Policeman dies after suicide bomb attack in Istanbul
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A female suicide bomber blew herself up inside a police station in Istanbul’s historic Sultanahmet district on Tuesday, killing one officer and wounding another, the city’s governor and Turkish media said.
The woman spoke heavily accented English as she entered the building but her nationality and identity remain unknown, Governor Vasip Sahin told reporters at the scene.
“She spoke in English, entered (the police station) on the pretext that she had lost her wallet,” he said.
Turkish media said one of the officers later died from his wounds.
Turkish Prime Minister Ahmet Davutoglu said it was not immediately clear whether the suicide bomber had links to any particular group but said he had ordered a "most comprehensive” investigation.
“The authorities are investigating whether there is a link to any group ... We have given instructions for the most comprehensive investigations,” Davutoglu told reporters in a brief statement in the capital Ankara.
The bombing comes less than a week after far-left group DHKP-C (the Revolutionary People’s Liberation Party-Front) said it was behind a grenade attack on police near the prime minister’s office in Istanbul.
“NTV, an authoritative private television channel, is reporting that it is suspected the bomber worked for DHKP-C,” said Jasper Mortimer, FRANCE 24’s correspondent in Istanbul, who added that the far-left group “is not known for employing English-speaking operatives”.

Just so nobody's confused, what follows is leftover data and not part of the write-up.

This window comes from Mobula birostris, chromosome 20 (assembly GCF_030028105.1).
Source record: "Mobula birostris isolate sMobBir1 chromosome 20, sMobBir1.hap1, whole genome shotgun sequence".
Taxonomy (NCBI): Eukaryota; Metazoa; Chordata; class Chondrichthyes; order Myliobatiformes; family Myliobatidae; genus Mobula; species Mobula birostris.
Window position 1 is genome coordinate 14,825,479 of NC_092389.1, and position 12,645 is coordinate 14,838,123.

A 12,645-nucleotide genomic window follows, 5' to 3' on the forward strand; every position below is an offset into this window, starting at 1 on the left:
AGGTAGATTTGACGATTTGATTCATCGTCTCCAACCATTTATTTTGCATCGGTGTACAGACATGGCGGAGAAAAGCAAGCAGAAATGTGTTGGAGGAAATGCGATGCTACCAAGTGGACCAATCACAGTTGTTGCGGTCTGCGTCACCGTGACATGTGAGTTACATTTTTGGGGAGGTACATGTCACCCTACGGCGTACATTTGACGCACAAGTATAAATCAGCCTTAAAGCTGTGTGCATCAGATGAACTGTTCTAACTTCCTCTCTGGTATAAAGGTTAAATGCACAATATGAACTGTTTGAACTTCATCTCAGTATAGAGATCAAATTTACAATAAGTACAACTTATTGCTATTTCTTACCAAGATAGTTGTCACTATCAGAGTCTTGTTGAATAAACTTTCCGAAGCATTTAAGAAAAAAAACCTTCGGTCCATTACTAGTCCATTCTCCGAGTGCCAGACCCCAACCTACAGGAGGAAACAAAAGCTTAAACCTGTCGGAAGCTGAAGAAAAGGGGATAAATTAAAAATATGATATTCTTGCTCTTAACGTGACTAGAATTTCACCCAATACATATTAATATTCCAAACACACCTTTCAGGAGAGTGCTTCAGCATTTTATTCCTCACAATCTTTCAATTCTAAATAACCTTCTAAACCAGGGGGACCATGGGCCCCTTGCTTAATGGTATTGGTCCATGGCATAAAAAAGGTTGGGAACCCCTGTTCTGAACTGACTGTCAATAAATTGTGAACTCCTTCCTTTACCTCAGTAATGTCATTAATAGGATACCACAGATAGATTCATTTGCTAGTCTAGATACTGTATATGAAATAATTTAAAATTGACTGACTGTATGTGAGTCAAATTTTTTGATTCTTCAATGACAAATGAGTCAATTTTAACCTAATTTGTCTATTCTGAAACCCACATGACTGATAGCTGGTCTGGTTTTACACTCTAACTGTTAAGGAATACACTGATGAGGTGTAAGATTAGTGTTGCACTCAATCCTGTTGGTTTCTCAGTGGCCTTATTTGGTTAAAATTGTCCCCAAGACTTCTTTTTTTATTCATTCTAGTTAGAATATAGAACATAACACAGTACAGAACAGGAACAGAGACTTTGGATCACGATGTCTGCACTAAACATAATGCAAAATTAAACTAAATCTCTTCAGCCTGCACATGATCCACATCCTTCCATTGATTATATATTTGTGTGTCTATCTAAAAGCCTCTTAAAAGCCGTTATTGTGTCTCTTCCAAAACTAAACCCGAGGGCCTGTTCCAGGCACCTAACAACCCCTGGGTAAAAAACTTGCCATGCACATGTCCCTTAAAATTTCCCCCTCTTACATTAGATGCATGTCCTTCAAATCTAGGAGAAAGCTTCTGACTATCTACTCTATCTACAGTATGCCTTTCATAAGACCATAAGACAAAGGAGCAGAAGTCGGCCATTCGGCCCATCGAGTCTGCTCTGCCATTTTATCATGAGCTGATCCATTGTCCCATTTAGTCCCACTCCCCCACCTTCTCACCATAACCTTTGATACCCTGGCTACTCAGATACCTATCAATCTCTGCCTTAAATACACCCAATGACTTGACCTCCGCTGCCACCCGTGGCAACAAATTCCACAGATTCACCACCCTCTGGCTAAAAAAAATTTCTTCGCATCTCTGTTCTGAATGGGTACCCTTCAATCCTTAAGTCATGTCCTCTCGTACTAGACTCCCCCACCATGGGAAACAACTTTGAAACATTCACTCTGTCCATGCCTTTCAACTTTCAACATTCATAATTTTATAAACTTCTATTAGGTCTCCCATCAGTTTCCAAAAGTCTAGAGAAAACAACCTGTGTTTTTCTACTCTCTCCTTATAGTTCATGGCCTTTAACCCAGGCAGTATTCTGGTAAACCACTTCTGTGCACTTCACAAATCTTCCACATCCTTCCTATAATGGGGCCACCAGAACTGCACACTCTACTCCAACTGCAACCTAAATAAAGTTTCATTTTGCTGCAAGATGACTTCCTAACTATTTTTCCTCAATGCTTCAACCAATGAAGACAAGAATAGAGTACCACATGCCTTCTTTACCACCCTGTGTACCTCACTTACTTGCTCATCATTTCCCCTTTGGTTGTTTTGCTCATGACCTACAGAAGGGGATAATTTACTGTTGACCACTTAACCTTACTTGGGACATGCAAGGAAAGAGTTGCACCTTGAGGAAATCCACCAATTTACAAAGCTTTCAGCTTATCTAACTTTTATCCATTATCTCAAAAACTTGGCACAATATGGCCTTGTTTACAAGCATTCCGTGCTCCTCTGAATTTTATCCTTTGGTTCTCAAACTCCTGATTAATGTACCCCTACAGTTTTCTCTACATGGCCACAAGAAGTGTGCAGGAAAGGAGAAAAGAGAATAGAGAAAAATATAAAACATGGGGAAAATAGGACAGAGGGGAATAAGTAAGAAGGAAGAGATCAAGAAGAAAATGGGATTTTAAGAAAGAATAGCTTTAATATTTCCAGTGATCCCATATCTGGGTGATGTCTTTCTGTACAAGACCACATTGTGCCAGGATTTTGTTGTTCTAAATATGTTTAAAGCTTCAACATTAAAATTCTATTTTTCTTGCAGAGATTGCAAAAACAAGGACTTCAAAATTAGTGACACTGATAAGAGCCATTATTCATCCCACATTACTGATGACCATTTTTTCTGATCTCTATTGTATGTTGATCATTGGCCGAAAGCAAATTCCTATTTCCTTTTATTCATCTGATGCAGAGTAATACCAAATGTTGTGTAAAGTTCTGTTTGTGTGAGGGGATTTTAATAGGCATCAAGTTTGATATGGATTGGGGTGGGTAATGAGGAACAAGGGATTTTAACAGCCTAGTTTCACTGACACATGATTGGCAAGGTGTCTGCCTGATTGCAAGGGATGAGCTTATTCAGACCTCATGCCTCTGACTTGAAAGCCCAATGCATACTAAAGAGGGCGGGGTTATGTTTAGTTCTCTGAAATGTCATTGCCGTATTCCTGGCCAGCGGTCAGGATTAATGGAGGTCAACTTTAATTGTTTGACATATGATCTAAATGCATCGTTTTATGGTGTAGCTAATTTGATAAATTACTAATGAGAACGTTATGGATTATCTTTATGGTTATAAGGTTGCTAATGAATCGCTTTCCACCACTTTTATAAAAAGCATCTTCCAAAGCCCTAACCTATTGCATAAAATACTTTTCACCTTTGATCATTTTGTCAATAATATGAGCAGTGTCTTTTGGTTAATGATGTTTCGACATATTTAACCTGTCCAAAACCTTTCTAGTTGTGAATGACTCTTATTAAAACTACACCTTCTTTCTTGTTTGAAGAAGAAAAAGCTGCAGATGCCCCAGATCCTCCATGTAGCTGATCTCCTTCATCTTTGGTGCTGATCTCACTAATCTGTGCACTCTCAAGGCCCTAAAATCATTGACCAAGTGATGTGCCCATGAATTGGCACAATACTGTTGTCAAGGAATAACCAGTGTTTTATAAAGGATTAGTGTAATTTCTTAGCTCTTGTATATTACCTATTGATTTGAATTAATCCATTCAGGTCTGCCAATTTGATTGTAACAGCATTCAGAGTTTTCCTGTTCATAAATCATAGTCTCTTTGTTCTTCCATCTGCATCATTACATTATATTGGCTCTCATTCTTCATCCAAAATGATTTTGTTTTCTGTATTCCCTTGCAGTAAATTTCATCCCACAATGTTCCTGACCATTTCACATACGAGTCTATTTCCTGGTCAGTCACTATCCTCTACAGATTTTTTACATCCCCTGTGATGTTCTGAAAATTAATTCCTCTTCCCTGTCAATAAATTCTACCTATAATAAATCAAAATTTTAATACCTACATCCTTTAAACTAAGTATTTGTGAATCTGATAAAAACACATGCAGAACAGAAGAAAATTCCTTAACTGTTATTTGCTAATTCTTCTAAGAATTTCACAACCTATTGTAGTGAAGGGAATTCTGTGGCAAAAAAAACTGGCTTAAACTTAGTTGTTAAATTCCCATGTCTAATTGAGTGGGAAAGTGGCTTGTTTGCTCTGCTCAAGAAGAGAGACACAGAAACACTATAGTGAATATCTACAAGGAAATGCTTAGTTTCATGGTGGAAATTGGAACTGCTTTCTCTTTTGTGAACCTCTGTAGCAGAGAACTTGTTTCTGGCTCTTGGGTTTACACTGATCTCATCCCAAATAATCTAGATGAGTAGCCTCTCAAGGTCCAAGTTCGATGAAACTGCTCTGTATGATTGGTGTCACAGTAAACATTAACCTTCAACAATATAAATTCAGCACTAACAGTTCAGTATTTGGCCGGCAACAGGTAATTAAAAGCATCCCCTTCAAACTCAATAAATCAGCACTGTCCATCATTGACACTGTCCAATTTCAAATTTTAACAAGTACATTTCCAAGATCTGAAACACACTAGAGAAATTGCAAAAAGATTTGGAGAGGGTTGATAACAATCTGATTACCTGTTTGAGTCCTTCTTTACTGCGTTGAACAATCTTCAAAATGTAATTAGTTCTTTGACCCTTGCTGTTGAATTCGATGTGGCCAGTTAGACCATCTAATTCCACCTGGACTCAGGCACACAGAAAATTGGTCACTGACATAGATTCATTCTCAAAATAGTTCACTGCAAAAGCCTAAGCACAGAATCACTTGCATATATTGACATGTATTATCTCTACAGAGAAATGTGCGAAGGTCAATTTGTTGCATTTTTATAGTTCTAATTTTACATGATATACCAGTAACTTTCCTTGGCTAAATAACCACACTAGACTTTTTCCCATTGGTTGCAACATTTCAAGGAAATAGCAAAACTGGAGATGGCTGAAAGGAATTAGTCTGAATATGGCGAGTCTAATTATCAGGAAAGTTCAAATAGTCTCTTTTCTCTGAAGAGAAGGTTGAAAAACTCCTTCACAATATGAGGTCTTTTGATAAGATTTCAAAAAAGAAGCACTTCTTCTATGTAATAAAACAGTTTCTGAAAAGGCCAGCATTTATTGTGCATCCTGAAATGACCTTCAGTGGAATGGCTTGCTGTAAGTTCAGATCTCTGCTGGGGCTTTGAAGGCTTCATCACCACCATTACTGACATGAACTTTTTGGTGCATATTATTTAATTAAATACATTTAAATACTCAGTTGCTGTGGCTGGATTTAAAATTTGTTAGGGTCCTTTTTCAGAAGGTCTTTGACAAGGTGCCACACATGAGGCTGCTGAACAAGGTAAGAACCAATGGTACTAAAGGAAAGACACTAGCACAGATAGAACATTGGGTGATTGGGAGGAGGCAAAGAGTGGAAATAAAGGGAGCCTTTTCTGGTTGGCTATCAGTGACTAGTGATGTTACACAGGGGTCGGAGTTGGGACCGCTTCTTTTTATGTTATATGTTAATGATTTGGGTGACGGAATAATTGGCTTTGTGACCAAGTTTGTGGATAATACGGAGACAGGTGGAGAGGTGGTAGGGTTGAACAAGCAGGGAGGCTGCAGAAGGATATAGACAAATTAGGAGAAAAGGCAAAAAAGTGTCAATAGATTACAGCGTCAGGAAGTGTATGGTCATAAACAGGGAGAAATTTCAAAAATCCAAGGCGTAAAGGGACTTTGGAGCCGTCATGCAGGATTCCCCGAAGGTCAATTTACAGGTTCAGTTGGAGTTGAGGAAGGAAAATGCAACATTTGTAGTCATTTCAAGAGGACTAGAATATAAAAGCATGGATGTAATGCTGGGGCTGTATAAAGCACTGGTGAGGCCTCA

Police sealed off the street where Tuesday’s attack happened, across the square from the Aya Sofya museum and Blue Mosque and near the Basilica Cistern, which are among the top tourist destinations in one of the world’s most visited cities.
Public transport resumed after being briefly shut down and some tourists, braving heavy snow, were still walking around the historic Sultanahmet square.
The DHKP-C had warned of further strikes after last Thursday’s attack, in which a man carrying an automatic weapon was detained near the Ottoman-era Dolmabahce Palace.
The group was also behind a suicide bombing at the US Embassy in 2013 as well as attacks on Turkish police stations.
Turkey faces other security threats.
Some of the thousands of foreign fighters who have joined the ranks of Islamic State militants in neighbouring Syria and Iraq have entered via Turkey, raising concerns that they could return and strike on Turkish soil.
There have also been clashes in predominantly Kurdish southeastern Turkey in recent weeks between members of the Kurdish Islamist party and youths linked to the outlawed Kurdistan Workers’ Party (PKK), which has also carried out urban attacks in the past.
(FRANCE 24 with AP, REUTERS)
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